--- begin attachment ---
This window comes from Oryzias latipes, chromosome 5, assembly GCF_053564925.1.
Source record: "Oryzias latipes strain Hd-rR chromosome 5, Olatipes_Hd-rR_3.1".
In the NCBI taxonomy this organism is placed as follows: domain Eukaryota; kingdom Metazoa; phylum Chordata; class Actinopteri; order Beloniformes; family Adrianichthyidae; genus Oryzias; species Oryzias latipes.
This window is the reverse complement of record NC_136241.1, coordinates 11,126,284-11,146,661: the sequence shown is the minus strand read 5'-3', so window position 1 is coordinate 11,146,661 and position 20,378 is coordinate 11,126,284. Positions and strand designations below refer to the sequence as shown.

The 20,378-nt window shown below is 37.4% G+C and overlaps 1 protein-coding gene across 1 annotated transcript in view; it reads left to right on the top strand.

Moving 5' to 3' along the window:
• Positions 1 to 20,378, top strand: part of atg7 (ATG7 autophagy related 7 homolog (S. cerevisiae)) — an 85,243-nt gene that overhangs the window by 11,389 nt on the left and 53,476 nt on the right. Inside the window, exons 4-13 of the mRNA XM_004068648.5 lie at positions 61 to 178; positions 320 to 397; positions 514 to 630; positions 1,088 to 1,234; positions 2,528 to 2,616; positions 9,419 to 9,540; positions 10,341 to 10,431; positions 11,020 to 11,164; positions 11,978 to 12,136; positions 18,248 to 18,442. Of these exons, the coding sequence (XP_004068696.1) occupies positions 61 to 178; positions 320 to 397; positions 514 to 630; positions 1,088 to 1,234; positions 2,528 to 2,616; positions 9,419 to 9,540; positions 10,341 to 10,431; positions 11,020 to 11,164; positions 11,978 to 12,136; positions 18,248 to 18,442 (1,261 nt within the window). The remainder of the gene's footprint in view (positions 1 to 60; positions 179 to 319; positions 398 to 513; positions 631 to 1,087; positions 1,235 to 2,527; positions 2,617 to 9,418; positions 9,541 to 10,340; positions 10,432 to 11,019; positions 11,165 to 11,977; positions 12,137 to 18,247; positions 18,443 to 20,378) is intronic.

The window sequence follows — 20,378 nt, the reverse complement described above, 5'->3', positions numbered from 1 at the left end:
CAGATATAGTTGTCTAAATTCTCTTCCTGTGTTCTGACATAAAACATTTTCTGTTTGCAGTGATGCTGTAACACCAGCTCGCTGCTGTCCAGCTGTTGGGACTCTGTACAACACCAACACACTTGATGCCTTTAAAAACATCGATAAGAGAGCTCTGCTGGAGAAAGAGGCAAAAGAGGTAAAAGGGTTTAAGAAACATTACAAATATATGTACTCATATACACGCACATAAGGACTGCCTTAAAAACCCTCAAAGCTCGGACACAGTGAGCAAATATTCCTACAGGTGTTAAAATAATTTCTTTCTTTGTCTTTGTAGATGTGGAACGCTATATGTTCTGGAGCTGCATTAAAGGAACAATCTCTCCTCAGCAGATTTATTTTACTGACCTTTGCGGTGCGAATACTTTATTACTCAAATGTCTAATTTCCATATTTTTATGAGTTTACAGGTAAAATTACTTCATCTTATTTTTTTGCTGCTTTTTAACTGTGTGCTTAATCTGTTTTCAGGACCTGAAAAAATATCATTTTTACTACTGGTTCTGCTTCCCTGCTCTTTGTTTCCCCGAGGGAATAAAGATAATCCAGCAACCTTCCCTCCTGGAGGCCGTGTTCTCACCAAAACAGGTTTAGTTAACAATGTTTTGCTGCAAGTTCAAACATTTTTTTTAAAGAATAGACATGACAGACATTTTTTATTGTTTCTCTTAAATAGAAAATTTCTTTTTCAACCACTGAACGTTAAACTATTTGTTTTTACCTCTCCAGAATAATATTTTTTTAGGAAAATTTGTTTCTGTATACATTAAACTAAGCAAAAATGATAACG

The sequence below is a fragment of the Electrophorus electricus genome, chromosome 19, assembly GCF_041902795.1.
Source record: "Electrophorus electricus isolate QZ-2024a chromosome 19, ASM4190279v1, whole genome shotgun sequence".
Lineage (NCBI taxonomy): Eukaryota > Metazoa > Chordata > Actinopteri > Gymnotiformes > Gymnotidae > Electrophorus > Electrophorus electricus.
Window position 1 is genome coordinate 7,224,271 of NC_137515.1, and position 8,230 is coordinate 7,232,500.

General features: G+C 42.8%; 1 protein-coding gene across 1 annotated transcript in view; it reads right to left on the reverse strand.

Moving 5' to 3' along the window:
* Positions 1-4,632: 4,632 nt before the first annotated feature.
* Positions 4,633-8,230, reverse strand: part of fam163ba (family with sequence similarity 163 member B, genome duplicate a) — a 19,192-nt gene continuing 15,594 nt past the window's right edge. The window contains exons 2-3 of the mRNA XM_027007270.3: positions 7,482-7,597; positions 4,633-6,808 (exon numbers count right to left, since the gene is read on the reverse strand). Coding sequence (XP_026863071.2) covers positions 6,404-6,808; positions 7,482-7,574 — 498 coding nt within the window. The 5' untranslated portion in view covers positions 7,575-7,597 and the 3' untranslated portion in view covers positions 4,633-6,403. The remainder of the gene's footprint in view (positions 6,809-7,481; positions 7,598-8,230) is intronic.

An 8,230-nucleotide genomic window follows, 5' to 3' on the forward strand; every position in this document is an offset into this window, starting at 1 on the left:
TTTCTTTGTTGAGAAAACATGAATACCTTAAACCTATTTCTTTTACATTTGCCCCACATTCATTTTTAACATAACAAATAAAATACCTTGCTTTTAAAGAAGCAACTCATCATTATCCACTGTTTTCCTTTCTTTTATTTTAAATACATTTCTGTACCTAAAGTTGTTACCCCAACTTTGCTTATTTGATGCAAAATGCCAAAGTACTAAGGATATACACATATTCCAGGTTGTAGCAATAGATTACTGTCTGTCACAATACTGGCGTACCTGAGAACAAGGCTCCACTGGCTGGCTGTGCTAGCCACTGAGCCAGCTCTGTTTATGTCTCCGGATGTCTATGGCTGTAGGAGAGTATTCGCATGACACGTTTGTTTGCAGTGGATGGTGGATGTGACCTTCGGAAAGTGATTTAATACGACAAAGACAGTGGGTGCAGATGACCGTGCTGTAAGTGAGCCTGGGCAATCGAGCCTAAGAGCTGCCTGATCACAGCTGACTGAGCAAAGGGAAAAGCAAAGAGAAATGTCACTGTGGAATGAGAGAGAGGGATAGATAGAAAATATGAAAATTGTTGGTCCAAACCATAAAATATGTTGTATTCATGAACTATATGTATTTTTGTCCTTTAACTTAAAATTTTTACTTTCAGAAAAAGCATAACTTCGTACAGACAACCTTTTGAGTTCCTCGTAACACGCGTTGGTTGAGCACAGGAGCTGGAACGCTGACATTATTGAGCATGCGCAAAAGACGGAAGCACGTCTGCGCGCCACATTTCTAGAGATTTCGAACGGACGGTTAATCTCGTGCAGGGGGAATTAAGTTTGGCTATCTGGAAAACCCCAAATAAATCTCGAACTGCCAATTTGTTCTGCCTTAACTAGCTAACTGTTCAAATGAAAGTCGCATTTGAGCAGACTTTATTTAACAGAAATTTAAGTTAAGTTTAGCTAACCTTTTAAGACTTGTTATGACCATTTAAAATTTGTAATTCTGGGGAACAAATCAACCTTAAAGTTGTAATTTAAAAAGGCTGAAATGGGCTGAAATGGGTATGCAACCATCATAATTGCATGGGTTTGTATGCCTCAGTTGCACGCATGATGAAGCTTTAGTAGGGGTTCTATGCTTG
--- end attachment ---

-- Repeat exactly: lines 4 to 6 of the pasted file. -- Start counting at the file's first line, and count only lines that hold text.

This window is the reverse complement of record NC_136241.1, coordinates 11,126,284-11,146,661: the sequence shown is the minus strand read 5'-3', so window position 1 is coordinate 11,146,661 and position 20,378 is coordinate 11,126,284. Positions and strand designations below refer to the sequence as shown.

The 20,378-nt window shown below is 37.4% G+C and overlaps 1 protein-coding gene across 1 annotated transcript in view; it reads left to right on the top strand.

Moving 5' to 3' along the window: